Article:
The United Auto Workers has confirmed that the financial secretary of Local 412 in the Detroit area has been suspended after an audit revealed more than $2 million in missing funds from the local's bank account. The theft was confirmed by UAW officials Thursday in a statement to the Detroit Free Press.
UAW spokesperson Brian Rothenberg said the embezzlement was discovered as part of the “enhanced” auditing and oversight procedures implemented in the wake of the UAW corruption scandal that sent two former UAW presidents and other top officials to prison. The findings of the audit will be documented and sent to the US Department of Labor as well as the US Department of Justice, he said.
According to the latest US Labor Department filings, the name of Local 412’s financial secretary is Timothy Edmunds, who pulled in $142,293 in salary and expenses in 2020. No other Local 412 officials have been suspended at this point, including its president, Jerry Witt, who took in a reported $105,979 in 2020. Edmunds’ profile has already been taken down from the Local 412 website.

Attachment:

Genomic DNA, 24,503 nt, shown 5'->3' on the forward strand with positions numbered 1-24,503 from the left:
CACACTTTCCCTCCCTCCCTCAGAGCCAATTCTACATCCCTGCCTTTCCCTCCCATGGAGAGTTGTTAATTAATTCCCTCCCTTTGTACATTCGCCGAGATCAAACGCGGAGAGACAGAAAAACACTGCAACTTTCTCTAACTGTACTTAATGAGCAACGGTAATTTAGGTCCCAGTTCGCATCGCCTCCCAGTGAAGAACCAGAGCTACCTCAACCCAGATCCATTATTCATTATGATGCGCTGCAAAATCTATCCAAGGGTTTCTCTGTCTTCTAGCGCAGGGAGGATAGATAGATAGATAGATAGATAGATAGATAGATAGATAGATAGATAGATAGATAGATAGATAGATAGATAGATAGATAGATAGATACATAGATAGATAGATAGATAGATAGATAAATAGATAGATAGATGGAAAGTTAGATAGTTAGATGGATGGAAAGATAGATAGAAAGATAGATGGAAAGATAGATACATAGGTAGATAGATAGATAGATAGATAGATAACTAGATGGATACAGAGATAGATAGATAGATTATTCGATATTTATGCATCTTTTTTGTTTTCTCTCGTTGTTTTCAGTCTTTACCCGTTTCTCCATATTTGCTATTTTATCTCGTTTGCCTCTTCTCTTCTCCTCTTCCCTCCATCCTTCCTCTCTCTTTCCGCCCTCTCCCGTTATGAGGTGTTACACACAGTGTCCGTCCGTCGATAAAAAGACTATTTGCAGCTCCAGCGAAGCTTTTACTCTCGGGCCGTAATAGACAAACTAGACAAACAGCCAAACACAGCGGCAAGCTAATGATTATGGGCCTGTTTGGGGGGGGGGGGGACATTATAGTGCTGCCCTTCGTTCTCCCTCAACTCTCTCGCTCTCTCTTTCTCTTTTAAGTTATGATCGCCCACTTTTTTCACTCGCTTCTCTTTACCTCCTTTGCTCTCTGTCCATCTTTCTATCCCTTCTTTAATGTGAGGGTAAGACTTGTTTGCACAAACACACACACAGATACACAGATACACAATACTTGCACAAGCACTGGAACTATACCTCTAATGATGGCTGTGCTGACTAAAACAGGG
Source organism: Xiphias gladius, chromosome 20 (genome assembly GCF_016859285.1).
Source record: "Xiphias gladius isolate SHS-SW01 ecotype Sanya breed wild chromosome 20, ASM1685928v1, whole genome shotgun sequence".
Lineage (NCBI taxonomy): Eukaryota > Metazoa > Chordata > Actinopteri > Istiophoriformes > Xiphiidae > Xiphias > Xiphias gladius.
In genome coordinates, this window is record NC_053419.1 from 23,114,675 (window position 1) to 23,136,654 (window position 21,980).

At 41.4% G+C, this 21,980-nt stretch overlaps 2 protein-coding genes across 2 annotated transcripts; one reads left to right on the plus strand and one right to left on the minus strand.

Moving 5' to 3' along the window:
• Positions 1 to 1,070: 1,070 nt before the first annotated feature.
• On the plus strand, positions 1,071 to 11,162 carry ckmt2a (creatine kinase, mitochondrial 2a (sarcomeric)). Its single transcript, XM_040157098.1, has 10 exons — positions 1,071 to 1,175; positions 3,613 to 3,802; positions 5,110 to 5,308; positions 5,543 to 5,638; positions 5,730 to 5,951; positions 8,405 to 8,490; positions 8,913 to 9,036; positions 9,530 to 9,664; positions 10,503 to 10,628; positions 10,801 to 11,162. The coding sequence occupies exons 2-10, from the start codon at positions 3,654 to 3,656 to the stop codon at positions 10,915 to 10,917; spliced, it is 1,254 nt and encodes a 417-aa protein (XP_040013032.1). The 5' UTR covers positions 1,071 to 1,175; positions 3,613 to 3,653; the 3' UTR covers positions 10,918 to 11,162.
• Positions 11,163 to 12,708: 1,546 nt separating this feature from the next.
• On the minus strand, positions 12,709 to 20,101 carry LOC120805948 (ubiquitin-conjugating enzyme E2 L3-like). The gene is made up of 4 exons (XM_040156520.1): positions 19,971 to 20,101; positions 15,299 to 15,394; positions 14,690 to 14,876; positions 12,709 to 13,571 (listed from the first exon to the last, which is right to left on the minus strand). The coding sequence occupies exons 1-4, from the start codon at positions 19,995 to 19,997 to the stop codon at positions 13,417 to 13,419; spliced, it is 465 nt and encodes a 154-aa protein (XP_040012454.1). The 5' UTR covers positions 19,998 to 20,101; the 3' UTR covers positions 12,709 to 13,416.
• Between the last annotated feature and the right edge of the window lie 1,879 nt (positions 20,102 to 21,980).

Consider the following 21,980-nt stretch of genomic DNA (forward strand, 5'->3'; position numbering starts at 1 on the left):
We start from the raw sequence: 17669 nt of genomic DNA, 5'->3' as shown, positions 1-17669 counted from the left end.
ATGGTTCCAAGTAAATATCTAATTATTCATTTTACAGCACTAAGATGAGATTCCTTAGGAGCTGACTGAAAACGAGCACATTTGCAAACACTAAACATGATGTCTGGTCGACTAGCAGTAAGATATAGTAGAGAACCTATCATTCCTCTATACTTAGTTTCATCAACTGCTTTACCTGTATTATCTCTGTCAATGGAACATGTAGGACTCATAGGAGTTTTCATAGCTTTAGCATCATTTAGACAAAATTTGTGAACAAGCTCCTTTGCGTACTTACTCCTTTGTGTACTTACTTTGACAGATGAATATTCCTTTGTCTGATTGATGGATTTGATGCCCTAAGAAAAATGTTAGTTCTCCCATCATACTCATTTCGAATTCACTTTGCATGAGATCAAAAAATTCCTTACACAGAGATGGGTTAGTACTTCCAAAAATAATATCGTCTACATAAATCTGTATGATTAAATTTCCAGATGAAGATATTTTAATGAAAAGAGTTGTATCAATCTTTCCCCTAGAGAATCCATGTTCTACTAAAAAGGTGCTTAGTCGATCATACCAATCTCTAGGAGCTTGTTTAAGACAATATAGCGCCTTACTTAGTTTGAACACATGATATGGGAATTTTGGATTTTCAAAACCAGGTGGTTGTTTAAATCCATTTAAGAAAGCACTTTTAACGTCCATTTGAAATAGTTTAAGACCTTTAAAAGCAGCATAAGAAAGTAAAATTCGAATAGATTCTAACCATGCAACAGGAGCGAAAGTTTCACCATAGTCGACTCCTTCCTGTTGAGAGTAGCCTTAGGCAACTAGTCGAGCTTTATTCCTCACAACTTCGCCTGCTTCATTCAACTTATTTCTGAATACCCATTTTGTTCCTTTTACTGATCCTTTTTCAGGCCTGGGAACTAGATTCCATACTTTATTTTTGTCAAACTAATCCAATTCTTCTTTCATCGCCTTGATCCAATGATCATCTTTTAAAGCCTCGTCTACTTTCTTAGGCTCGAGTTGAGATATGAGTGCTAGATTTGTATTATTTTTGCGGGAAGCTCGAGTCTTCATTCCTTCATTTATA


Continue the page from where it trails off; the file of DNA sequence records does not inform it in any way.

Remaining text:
Local 412 covers more than 20 units comprised of salaried engineers at Detroit-area Stellantis plants, as well as area public sector workers, maintenance workers and health care workers. The local’s membership was just under 2,700 in 2020, meaning that the reported embezzlement amounted to about $740 per member of the local.
The size of the theft is all the more remarkable given the relatively small size of the local, which had only $3.26 million in assets in 2020 and expenditures of $2.9 million according to US Labor Department filings. How funds nearly equivalent to the local’s entire annual budget could go missing without being noticed defies any easy explanation. It suggests, at a minimum, lax oversight, or far more likely, active collusion in theft not only by local officers, but International UAW officials charged with monitoring local union finances as well.